The Essential Movie Library #78: Le Samouraï (1967)

American filmgoers and critics would worry a little too much whether Le Samouraï is an American tough guy homage or parody, when the beauty of Jean-Pierre Melville’s quintessential film is that it never has to choose

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This is how it worked. In the 1940s Hollywood made a bunch of low-budget pictures scandalous in their bluntness and repellent in their violence, that began philosophically where other movies left off, or where other movies would have left off if they had taken that last deadly wrong turn. By the time World War II gave way to the revelation of the Holocaust in all its stupefying dimensions, and to the prospect of nuclear annihilation in all its mind-boggling possibilities, these movies distilled what seemed like the collapse of civilization into human interaction at its most debased, in which murder was a career move and betrayal a survival strategy. The French, unable to help themselves, fashioned a concept out of it; they even had a ready name, their word for “black,” and in the 1950s a new wave of inspired French filmmakers fell in love with, as much as anything, the glamour—the wafting cigarette smoke, the forlorn trumpet, the dance of shadow.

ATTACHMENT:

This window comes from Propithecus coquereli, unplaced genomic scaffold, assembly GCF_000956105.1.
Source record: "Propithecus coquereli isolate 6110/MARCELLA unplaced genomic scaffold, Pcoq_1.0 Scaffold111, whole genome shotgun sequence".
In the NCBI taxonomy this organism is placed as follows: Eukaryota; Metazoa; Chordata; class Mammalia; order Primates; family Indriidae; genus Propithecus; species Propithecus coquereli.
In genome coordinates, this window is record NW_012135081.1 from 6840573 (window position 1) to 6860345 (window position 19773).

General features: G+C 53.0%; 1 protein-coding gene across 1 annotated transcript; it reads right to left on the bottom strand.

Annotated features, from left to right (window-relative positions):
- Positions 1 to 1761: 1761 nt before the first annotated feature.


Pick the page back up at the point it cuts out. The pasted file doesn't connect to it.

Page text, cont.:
Around the time Americans in the 1960s, in pictures like Bonnie and Clyde (Essential Movie Library #61), were taking back what had been taken from them, the giddy obsessiveness of French flicks like Le Samouraï, made by a daft frog who called himself after the author of Moby Dick, upstaged the moral and spiritual implosion that engendered noir, and to which noir gave all that seemingly coherent expression. Alain Delon is a hired hit man by way of Marienbad, everything about him perfect, his killing an expression of precision at its most exquisite, stealing a car and laying out on the passenger seat all the keys that might work in the ignition, methodically trying one after another. If he’s inspired by American tough guys like Bogart to never lose his cool, in fact Bogart—sweating through his clothes as Philip Marlowe—never kept his cool like this. American filmgoers and critics would worry a little too much whether Le Samouraï is an homage or parody, when the beauty of Jean-Pierre Melville’s quintessential film is that it never has to choose. 

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